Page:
Our purpose, however, is more to thank and applaud those who have been faithful, than to reproach or reprove those who have faltered. With us, devotion to Free Soil has been a sentiment. All that we have said has been meant and felt. To unsay it now, because others have changed their views or their course, would be pusillanimous. We do not intend to give offence, but this Journal is pledged, hand and heart, to the Cause of Free Soil, and cost what it may, it shall speak the truth fearlessly.
There has been too much of aggression from Slavery, and more than enough of concession to that Power. We would not yield “the avoirdupois of a hair” to the threats of Disunionists. We would not surrender one Acre, one Rod, nor one Inch of Free Soil to the demands of Slavery. Before suffering that “peculiar Institution” to extend its Dominion or to augment its Power, beyond what it enjoys under the Constitution, we would join the issue they so often and so insultingly offer.
The Governors and Legislatures of the Whig States of the North stand solemnly committed against the Extension of Slavery. The Whig Party, in the Free States, through its Conventions and its Press, is as solemnly pledged to protect the Soil of New Mexico and California. Congress has given $10,000,000 to Texas ostensibly to satisfy its claim on New Mexico, in a bill which robs New Mexico of twenty-five thousand square miles of Territory!
Having believed firmly in the necessity, the expediency, and the restraining virtue of the Wilmot Proviso, we cannot, even in deference to the opinions of those who have modified their views, forego an expression of deep regret that the Proviso was not engrafted upon the bills giving Territorial Governments. Public men have acted, however, upon their convictions, and we leave them to the judgment of their constituents.
We are not among those who rejoice at the “settlement of the Slavery question” upon terms alike injurious and discreditable to Freedom. We would have stood, like adamant, upon the admission of California, and the organization of New Mexico, Oregon and Utah, with the Jeffersonian or Wilmot Prohibition of Slavery. We would have stood there, because it is right in the sight of Heaven and Earth, to uphold Freedom; and because it is wrong in the sight of God and of Man, to Extend Slavery.
This article was published by the Daily Alabama Journal (Montgomery, Alabama) also on the date of California’s statehood, Sept. 9, 1850:
Southern Mass Meeting on Line Creek
On Thursday the 5th inst., the citizens of Montgomery and the adjoining counties, met on Line Creek, to discuss the causes of alienation unhappily existing between the different portions of this confederacy—to take counsel one with another, in reference to the best method of redressing the wrongs now being inflicted upon the honor and the interest of the people of the South by a dominant and tyrannical majority, and to pass resolutions declarative of their most solemn convictions upon the momentous questions now at issue.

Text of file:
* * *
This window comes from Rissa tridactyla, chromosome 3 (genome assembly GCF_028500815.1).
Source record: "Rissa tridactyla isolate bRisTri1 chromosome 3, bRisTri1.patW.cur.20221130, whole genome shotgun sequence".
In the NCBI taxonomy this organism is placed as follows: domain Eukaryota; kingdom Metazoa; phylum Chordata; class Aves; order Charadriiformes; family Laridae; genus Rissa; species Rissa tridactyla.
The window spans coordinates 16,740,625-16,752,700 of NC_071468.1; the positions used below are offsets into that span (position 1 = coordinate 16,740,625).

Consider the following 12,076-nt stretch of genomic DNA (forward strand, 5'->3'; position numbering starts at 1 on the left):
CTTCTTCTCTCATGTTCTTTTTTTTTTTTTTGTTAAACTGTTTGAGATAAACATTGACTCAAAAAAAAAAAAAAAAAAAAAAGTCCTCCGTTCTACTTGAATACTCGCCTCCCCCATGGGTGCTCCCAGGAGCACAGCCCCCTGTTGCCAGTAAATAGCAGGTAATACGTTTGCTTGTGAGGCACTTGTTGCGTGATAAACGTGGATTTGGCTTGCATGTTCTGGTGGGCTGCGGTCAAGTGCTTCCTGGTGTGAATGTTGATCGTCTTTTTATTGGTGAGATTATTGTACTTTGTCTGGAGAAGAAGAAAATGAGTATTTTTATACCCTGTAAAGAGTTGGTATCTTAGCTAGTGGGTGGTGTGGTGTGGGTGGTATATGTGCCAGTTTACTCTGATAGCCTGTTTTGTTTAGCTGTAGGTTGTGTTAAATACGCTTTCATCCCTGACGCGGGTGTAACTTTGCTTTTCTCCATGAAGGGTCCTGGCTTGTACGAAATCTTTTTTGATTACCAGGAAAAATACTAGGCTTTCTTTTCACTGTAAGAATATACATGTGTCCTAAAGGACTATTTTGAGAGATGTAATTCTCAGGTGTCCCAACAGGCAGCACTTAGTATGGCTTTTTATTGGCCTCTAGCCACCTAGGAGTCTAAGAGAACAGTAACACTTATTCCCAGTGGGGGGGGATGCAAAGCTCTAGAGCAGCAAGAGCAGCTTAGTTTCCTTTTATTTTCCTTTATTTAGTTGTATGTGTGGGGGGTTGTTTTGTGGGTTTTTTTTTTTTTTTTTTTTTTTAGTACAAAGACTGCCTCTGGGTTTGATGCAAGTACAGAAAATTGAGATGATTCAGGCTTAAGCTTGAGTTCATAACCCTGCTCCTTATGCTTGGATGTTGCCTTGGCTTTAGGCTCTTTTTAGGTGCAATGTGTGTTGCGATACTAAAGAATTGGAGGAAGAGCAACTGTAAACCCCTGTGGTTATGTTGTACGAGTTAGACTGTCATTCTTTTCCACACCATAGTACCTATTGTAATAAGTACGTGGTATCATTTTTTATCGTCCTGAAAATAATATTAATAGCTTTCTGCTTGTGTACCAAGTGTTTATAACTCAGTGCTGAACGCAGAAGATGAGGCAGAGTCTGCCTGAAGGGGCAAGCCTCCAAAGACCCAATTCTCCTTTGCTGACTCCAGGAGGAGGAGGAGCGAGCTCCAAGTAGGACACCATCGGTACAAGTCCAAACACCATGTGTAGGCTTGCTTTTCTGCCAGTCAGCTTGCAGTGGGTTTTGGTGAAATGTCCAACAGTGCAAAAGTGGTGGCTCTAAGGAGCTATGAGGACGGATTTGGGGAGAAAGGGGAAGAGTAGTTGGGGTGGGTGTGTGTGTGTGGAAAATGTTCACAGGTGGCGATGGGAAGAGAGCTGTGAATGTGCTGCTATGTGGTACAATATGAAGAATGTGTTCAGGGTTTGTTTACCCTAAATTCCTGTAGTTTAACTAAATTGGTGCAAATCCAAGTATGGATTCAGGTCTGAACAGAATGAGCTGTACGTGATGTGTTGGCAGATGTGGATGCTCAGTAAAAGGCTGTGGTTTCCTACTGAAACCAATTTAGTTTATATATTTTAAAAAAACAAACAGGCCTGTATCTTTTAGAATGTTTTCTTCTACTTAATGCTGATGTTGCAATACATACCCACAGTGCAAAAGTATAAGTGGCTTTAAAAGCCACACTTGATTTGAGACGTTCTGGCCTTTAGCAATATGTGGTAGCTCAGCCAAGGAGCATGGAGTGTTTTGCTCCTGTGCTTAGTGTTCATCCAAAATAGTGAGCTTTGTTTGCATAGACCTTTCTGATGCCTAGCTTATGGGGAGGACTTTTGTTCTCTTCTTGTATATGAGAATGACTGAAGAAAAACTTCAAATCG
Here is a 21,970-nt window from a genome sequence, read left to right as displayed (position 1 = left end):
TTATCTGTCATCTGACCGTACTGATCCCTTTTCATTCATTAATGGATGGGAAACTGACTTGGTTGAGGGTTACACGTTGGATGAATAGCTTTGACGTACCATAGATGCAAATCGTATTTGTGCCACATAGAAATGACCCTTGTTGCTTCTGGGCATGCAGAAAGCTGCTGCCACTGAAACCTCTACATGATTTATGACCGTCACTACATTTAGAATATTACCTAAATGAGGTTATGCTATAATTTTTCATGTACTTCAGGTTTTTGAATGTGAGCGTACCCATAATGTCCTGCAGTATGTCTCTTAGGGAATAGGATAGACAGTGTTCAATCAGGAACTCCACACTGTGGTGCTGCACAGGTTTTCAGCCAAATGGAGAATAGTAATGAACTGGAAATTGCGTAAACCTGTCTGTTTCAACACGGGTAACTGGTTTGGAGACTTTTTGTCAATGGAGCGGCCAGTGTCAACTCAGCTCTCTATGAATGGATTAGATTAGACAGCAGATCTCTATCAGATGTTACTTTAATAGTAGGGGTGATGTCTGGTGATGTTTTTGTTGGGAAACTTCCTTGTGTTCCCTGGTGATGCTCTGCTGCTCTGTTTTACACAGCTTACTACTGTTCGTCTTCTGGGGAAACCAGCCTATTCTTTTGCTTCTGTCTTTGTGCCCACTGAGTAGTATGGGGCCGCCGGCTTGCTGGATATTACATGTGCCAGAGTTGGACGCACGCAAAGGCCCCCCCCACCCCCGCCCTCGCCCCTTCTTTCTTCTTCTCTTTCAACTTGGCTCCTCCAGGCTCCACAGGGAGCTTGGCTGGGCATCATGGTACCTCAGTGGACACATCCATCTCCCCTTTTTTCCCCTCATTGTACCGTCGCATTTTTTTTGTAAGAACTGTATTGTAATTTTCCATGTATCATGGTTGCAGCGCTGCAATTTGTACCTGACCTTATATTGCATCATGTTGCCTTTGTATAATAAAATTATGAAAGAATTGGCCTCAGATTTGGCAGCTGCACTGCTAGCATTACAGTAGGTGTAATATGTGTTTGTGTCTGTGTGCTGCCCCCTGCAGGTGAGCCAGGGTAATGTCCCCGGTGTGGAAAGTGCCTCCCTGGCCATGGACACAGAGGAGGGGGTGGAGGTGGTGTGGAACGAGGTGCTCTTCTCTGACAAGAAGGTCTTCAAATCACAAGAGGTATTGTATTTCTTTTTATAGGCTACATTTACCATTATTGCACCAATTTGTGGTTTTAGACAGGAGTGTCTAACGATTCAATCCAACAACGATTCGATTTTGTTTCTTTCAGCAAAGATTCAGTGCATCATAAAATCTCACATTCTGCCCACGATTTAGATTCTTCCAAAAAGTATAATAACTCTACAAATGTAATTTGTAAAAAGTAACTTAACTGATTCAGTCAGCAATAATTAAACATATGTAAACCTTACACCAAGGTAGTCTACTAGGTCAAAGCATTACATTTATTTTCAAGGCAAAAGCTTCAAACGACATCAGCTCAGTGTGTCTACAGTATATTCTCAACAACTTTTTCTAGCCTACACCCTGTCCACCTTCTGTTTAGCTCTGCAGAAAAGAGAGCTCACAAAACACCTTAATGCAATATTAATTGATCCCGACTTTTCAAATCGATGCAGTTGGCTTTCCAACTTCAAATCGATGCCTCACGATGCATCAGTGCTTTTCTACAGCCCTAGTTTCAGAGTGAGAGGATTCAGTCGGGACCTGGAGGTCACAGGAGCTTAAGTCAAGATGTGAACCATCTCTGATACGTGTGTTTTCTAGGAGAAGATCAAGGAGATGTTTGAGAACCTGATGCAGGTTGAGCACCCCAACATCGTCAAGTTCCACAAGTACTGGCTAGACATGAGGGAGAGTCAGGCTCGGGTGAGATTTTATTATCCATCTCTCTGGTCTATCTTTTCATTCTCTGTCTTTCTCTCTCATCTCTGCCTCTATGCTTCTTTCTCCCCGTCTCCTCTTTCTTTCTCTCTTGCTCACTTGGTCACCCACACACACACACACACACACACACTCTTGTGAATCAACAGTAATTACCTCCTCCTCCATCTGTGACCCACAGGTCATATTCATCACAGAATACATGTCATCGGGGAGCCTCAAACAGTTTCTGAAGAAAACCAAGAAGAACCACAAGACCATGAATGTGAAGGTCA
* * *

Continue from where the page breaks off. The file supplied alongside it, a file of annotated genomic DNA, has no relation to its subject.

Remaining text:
…The following resolutions were reported by Dr. Peirce, chairman of the committee, and unanimously adopted:
Whereas a crisis has arisen in the political affairs of our country, which requires on the part of the South, firm resolves, and decisive action—we, a portion of the people of Alabama, without distinction of party, in primary convention, do put forth to the world our sentiments in the following resolutions:
…Resolved, That if the dominant abolition majority of the North continue their aggressions upon the Southern States, the latter must shortly determine for themselves the sad alternative of quietly passing under the yoke of their masters, or boldly withdrawing from a confederacy, alien to them in interests and feelings, and which uses the bond of union as a means of defrauding them of their most inestimable rights and privileges.
…Resolved, That, should the late California bill pass the House as well as the Senate of the United States, and become a law of the land, we request the Senators and Representatives from this State to retire from the arena of their disgrace to the State to which their chief allegiance is due, and inspirit us for the contest that is before us.
…Resolved, That the acceptance by the Congress of the United States of the California Constitution will form a memorable epoch in the decadency of republican principles in this country—a constitution framed by a band of adventurers from every portion of the world—without a regular census being taken—without a reservation of the public lands to the United States, of which the South forms a part—without any qualification of voters, and where the best information tells us not one in twenty of the voters came to the polls—that the usurping of territory stretching 1,000 miles to the Pacific, by a heterogenous mass of foreigners, and entirely excluding the slaveholders of the South from participating in the acquisitions made by their joint blood and treasure, should be resisted by the freemen of the South at any cost and by all the means in their power.